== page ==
The excitement was palpable. After a while, one was going to be a part of an educational, informative session that was to be held at the Dr Bhau Daji Lad Museum, Byculla.

The two-hour capsule was to focus on conservation, with special focus on metal art. This was meant to act as a direct connect related to the presence of a replica of glorious 10-panelled bronze door built by Italian sculptor Lorenzo Ghiberti that belonged to the Baptistry of Florence Cathedral, and was carved in the Florentine Renaissance style.

This stunning door, shipped from Italy, was originally built in the 1400s, and was referred to as the Gates of Heaven by Michelangelo. At the start, we gazed in stunned silence as the session guide explained its importance, and how the model was installed inside the museum over several days.

After marvelling at the finer points of this 17-foot high structure that celebrated various chapters in the Old Testament, we moved on to a fascinating session at the INTACH Conservation Lab that is housed inside the museum. It transported us, the 12-odd participants, into another world, one that is never seen by the public eye.

It chronicled the degeneration and eventual restoration of different pieces of art that were a part of Mumbai’s oldest museum. The meticulous detailing and patience that went into recreating these rare treasures to their past glory was insightful as much as it was jaw-dropping, in some cases.

It was even more applause-worthy if one bears in mind Mumbai’s unforgiving humidity and long monsoon. We watched as staff from the lab went about showing us some truly stunning transformations of brass, silver and iron objects.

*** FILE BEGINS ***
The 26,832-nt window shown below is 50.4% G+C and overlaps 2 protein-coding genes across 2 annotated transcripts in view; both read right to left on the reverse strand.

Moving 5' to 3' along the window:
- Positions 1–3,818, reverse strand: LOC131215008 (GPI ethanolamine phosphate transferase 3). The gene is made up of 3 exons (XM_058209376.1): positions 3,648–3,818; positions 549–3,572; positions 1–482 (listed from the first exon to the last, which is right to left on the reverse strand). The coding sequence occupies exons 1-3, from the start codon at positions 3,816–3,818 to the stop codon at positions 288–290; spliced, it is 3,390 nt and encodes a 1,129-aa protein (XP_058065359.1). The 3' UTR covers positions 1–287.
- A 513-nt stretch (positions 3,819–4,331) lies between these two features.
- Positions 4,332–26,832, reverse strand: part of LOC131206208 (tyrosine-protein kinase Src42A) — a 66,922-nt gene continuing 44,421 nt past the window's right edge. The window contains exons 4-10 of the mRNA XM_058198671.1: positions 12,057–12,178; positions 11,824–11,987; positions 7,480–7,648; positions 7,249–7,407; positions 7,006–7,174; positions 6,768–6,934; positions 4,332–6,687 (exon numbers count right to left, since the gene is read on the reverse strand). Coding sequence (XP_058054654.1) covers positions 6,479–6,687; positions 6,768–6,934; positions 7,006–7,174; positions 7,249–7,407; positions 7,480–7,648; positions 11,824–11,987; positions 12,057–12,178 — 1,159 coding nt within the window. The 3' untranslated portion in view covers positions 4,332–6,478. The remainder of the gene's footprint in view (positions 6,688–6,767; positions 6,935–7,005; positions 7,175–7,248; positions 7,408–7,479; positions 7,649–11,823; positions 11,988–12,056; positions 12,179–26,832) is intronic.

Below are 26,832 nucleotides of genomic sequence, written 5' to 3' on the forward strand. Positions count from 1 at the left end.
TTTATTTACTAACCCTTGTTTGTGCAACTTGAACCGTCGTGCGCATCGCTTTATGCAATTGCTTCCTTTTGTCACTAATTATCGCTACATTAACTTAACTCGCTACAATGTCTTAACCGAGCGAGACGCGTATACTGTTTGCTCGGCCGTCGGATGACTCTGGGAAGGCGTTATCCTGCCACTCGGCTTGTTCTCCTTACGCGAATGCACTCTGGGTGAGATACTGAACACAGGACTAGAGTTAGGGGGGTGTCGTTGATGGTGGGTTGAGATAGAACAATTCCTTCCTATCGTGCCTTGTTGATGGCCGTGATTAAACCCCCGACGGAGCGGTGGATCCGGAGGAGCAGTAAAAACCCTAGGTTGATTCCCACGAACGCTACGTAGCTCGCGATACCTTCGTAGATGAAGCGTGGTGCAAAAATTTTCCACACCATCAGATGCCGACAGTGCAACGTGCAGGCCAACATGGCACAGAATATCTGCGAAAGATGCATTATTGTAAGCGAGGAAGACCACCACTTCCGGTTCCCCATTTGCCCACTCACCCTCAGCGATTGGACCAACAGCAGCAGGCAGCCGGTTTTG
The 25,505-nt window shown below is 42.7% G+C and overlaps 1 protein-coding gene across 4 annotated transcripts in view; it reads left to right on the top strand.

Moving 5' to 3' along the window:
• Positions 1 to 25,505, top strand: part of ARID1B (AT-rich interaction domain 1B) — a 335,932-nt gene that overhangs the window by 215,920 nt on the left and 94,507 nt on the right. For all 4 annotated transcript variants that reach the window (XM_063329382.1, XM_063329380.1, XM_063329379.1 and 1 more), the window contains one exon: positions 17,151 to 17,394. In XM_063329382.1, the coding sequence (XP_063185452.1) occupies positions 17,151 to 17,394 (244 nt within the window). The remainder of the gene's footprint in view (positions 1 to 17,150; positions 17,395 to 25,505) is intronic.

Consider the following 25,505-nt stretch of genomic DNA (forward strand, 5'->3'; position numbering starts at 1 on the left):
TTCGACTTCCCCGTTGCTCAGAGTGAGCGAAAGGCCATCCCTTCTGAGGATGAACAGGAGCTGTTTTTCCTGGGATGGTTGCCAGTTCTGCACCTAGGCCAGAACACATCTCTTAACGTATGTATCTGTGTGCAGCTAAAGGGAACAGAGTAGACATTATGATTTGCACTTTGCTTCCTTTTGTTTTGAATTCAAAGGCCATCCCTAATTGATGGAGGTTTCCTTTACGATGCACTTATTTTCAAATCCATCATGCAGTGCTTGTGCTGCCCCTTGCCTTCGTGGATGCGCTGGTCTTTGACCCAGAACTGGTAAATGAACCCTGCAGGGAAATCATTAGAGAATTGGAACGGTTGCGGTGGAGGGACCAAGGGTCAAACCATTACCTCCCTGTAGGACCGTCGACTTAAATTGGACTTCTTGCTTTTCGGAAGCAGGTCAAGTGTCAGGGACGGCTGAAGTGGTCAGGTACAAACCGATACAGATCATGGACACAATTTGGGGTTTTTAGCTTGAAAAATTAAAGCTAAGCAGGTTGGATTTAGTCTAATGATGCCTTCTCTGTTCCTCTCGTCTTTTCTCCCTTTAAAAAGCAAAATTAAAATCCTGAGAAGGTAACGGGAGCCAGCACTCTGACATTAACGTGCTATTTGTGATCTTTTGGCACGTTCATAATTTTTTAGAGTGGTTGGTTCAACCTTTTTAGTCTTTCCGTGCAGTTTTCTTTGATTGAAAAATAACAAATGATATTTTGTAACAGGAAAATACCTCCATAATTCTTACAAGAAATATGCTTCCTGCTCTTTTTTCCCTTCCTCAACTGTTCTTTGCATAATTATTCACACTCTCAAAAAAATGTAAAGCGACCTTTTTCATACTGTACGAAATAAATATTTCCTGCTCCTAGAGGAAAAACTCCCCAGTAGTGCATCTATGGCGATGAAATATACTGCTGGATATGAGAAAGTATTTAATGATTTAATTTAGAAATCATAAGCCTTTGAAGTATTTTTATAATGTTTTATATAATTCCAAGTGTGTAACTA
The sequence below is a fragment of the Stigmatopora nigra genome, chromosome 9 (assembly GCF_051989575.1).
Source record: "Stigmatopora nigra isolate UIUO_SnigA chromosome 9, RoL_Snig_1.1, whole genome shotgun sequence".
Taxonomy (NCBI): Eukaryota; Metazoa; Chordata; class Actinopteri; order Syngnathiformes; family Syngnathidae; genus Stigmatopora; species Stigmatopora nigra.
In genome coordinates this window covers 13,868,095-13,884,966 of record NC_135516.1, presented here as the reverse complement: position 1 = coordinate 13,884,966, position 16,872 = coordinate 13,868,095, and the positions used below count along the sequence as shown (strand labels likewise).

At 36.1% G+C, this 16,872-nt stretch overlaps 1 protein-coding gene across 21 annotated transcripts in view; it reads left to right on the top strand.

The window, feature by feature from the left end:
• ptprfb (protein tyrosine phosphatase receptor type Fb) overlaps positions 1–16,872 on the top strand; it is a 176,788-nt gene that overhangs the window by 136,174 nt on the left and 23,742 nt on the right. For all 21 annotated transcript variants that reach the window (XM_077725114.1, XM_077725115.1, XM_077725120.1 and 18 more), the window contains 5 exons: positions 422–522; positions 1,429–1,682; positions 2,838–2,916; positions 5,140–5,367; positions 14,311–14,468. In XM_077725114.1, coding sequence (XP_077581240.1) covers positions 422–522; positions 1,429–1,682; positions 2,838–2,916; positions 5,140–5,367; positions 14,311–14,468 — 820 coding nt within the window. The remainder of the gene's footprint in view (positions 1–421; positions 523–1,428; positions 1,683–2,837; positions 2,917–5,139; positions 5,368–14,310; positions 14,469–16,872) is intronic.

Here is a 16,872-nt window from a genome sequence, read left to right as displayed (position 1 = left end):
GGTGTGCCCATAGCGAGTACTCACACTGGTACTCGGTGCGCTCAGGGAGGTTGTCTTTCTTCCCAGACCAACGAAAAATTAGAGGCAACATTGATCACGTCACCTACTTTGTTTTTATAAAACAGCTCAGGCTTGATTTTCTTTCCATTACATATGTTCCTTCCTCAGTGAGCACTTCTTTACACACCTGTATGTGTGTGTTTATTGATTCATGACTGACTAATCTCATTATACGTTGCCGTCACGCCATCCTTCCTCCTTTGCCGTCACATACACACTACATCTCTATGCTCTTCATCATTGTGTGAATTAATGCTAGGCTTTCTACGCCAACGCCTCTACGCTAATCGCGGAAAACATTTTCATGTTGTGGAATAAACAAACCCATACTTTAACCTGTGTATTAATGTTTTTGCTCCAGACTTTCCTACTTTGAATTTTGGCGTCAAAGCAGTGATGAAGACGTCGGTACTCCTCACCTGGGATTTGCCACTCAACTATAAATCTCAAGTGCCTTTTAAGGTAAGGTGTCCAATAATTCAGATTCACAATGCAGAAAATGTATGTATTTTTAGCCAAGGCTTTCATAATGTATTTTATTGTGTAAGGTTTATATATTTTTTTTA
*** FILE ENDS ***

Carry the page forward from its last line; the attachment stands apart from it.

Post the session, as one walked past exhibits in the museum, it was possible to understand how elements like silica gel could make significant differences to the life of an ancient relic or a gem from another era. It also drove home the importance and need for more such sessions. Some of us at this walkthrough/ tutorial weren’t experts in museology nor were we curators.

As lay people interested in the art and science of museum studies and conservation, it came across as a refreshing, simple and well-thought out effort to include and invite common people to appreciate and gauge the role of museums in a city and their role in educating generations.

As one scanned the huge central room, the sight of children and adults gazing at the exhibits, with many availing the audio guides, was reassuring. One can hope that it is only a matter of time before such initiatives become more accessible and act as an educative and inclusive tool to bring the masses closer to Mumbai’s museums. A win-win for all concerned, we believe. We can’t wait.

The writer is Features Editor of mid-day